1. Carrying on from above. Select the icon to create a new standard vSwitch.

2. Select Virtual Machine Port Group for a Standard Switch. Click Next

3. Select New standard switch. Select Next

4. Select Next.

5. Click Next. This warning is just to let you know that the switch doesn’t have any physical NIC’s associated with it, which is fine for our lab.

5. Name the virual port group (I chose LAN) and set the VLAN ID to 4095. VLAN 4095 is the promiscuous vlan. Click Next

6. Select Next.

7. A new standard virtual switch has been created. You still need to configure the security settings of the switch following the process above.

We now have everything we need to install the virtual ESXi servers (post 8) and VSAN (post 9).

Nested Home Lab – Part 7 – Creating a Datacenter and Adding a host.

In today’s post we’ll look at adding your primary ESXi host (this is the host that holds your nested environment) to the vCenter server and configuring it up. 
Just before we add the primary host we’ll be needing a Datacenter.
1.     Log in using an account that has permission to configure the environment.
2.     Select Home and the Hosts and Clusters
3.     Right click on the VCSA we created and select New Datacenter.

4.     Give it a logical name and click OK.

Now to add the primary host.
1.     Right click the newly created Datacenter and select Add Host.
2.     Add in the hostname or IP address of the Primary host and select Next.
3.     Enter in the Username (most likely root) and the password you use to administer this host. Click Next.
4.     Check the host summary and click Next. Note that I already have some VM’s created and they have shown up in the Virtual Machines pane.
5.     Select a license key, if you have one installed. Click Next.
6.     Leave lock down mode disable for now. In later posts we’ll be ssh’ing into the hosts to do a few things and have a poke around. It’s usually my preference to leave lockdown mode disabled unless I have a specific reason not to do so.
7.     Select your Datacenter and click Next.
8.     Review the host detail and select Finish.
OK so now we’ve added the first host we’ll want to setup networking (next post) for our nested hosts. Just before we get into that, have a look the Mac learning fling here and William Lam’s blog post about it here. I would recommend getting that installed.

Nested Home Lab – Part 6 – Adding your first user

Now we have a working PSC and a working VCSA, and the whole set-up enabled for domain authentication. Next we should add a user (you) and if your using ESXi as your hypervizor then next post we’ll add your ESXi host to the VCSA, adding the host won’t be necessary if you’re using workstation.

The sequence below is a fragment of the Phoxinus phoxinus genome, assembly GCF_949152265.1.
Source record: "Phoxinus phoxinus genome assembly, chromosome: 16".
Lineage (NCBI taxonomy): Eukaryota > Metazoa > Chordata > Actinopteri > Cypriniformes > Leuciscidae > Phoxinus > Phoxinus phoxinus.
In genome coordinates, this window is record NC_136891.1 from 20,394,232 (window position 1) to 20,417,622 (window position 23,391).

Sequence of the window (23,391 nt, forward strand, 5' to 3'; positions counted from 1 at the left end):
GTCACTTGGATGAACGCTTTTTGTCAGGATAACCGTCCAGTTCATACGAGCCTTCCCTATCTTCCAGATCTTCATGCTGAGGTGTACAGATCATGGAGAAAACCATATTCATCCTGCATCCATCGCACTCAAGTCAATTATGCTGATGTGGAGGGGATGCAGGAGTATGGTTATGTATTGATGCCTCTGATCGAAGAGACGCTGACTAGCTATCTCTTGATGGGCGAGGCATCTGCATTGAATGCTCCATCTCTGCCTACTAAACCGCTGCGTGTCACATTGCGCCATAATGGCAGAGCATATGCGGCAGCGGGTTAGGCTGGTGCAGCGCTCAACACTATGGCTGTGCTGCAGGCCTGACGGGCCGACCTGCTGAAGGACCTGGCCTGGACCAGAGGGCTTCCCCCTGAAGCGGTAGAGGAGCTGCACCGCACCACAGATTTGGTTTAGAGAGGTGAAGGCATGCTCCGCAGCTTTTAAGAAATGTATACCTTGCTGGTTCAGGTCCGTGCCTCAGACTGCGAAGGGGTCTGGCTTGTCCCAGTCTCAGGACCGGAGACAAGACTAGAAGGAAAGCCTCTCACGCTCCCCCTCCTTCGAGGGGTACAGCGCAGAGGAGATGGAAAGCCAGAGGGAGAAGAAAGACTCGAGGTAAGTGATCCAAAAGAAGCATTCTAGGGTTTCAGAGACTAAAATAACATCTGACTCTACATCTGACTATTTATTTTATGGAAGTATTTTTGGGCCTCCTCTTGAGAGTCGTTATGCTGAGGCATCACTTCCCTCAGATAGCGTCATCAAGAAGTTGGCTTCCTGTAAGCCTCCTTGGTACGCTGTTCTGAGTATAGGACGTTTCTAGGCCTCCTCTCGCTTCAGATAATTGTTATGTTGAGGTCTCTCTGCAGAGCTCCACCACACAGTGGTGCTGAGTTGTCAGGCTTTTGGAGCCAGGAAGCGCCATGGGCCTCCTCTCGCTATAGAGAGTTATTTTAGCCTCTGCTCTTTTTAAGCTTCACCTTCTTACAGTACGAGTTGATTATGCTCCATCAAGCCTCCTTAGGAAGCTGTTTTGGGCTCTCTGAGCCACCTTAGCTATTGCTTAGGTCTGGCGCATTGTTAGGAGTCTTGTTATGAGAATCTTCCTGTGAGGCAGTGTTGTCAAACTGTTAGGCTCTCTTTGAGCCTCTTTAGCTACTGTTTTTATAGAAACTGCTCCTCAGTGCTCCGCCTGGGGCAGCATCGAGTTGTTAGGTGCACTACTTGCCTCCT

But first it is important to know, you don’t technically need a directory service but most places will have one and usually it’ll be Microsoft’s Active Directory that’s why I’m including it in these posts.

So before you begin the below make sure you have an Active Directory account created for yourself.

1. If you aren’t already logged in, browse to the vSphere client, accepting any security errors (https://vcsa.domain:9443/vsphere-client), and login using administrator@your.vmwaredomain. In my case I left the SSO domain name as the default. administrator@vsphere.local

2. Select Home and then Hosts and Clusters

3. Select your VCSA server
3.1 Manage
3.2 Permissions
3.3 Then click the “+” icon.

4. Select Add

5. Select your Domain
5.1 Type in the name of the user account or group you want to search for.
5.2 Select the name
5.3 Select Add
5.4 Select OK

6. Once your user is added assign a role and select OK.

You should now see your user or group added to your VCSA. Depending on your permissions you should now be able to login do various bits and pieces.

Permissions can be added to items below the VCSA but it is important to note that permission propagate down the tree. So adding a user to the cluster will give that user rights to the cluster and all objects controlled by the cluster (unless explicitly denied), however this will not give you rights to the VCSA.